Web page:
Teaching reading to third graders can be the best part of your day! You can have engaged students who love to read if you work at it! In this blog post, you will learn how to organize and plan your reading schedule and daily plans!
Teaching Reading to Third Graders: The Schedule
You can do this many ways, but you want to make sure you have room for your small group teaching and room for whole group lessons. I like to do about 70/30 when it comes to this!
Ex. If you have a 90-minute block, it could look like this…
- 30 minutes of small group reading
- 45 minutes of whole group reading instruction
- 15 minutes of vocabulary instruction/practice
Small Group vs. Whole Group
Why do both? You need to do both because students learn in many different ways. For the whole group section, you are teaching the skill and practicing it in many different ways. You may do a whole group reading lesson, a small group project, and some individual work. But in smaller groups, you are breaking down the skill you are working on and teaching it at that child’s level. You are practicing that skill with material that meets their individual needs, not the grade level they are in.
If you want to read more about how to run the small group part of the day, head to this post! Here we are focusing more on the whole group part!
Teaching a New Skill
I personally suggest that you teach a new reading skill every week or two until you have covered all the standards. This blog post here goes over how to break down teaching brand-new skills.
Let’s say you are working on Theme…
- Monday: Introduce the skill and practice it without reading your text (hands-on practice)
- Tuesday: Read the mentor text for the week and practice the skill explicitly with the whole class
- Wednesday: Have students practice the skill while working in groups with each other
- Thursday: Now practice with partners, you will be working with the students who are struggling with the skill
- Friday: Practice with the whole class one more time and assess if they learned the skill or not
Throughout all these days, you can be doing engaging activities that go along with the skill or standard.
By focusing on one skill for a week, your students will have time to grasp and understand the skill. Then, throughout the rest of the year, you will bring that skill into practice ALL the time.
Ways to Practice All Skills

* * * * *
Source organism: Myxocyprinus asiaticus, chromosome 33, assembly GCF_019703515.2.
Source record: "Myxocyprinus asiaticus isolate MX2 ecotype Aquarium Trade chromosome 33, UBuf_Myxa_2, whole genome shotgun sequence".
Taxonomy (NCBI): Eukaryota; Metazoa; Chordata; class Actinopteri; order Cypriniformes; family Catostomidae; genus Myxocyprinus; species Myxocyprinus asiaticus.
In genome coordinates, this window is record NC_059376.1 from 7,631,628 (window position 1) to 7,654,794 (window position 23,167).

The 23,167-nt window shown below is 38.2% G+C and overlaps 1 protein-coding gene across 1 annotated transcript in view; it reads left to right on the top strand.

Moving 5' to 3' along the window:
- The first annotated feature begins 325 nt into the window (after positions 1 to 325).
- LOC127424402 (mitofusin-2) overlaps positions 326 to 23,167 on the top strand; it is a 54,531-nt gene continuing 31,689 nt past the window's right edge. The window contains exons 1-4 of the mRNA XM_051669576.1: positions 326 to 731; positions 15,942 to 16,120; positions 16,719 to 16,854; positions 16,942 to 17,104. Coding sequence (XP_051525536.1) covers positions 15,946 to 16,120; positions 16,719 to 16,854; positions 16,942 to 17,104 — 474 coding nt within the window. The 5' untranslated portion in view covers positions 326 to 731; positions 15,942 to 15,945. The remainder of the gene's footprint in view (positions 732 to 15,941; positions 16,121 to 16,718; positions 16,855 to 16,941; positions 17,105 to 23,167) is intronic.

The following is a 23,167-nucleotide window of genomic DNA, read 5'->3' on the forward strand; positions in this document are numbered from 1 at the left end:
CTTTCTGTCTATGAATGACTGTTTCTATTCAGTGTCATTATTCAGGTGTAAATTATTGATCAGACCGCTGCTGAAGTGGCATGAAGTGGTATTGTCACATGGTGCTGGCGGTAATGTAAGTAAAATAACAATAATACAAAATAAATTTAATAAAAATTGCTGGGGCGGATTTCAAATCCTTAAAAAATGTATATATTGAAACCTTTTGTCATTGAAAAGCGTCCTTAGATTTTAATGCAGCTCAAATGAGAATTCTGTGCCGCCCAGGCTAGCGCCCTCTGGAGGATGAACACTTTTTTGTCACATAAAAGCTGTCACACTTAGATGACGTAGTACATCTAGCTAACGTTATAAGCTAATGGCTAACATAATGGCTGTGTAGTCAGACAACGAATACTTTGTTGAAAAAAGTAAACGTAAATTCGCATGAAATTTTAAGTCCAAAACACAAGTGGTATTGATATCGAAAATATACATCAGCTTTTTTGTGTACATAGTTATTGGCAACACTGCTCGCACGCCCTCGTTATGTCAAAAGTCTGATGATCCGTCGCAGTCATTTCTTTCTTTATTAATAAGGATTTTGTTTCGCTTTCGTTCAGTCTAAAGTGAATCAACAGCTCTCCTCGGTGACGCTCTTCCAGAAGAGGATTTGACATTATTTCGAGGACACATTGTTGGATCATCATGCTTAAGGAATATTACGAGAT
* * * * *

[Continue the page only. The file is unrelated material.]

You don’t want to teach a new skill and then forget about it. You want to practice them all the time.
- Holiday Weeks- Whenever there is a holiday, I like to do holiday activities that whole week. So, for example, if it is Valentine’s Day, then I will do activities around that theme all week long. These activities in reading will practice all those skills that we learned previously.
- Themed Weeks- Wanna have a camping week? Construction week? Mystery week? These are great ways to get your students engaged in practicing all the skills that they have learned thus far.
- Novel Studies- Once you have taught all the skills, it is time for a novel study! Novel studies are the most impactful part of teaching reading in third grade. They are engaging, highly motivating, and really help students with their reading comprehension. You can read all about how to teach novel studies here!
Daily Reading Comprehension Practice
Another tip is to have your students practice reading comprehension daily! You can do that in morning work, homework, small groups, or within class time. These passages here are short, so they don’t take long, and the topics are relevant and engaging to students! Plus, they practice each reading skill every month.
- Make sure you meet with your lowest group of students as often as possible. You can do that during small group time, or just when you assign an assignment, you can pull them up and get them started.
- If you are doing group or partner work, pair your intervention kiddos with strong readers. This way, your students can work on learning comprehension skills instead of reading the content.
- Know what you want your students to work on. If you want them to be working on reading for this particular activity, give them a break regarding comprehension. If you want them to work on comprehension, then read it to them or find a way to get it to be read to them. Don’t make them work on both simultaneously until they are ready of course.
- These enrichment menus are great for students who are always done before everyone else. They can pull them out immediately and get to work.
- Assign these students a book club. You can do this book club pack because it is self-paced and has directions in it. Then, once a week, or even every two weeks if they are only doing this in their free time, you can have students meet during the small group time.
I hope some of these tips helped! If you want more information on teaching third grade throughout the year, make sure you are on the VIP list for The Friendly Teacher here. There I send freebies, tips, and more on how to teach your third graders!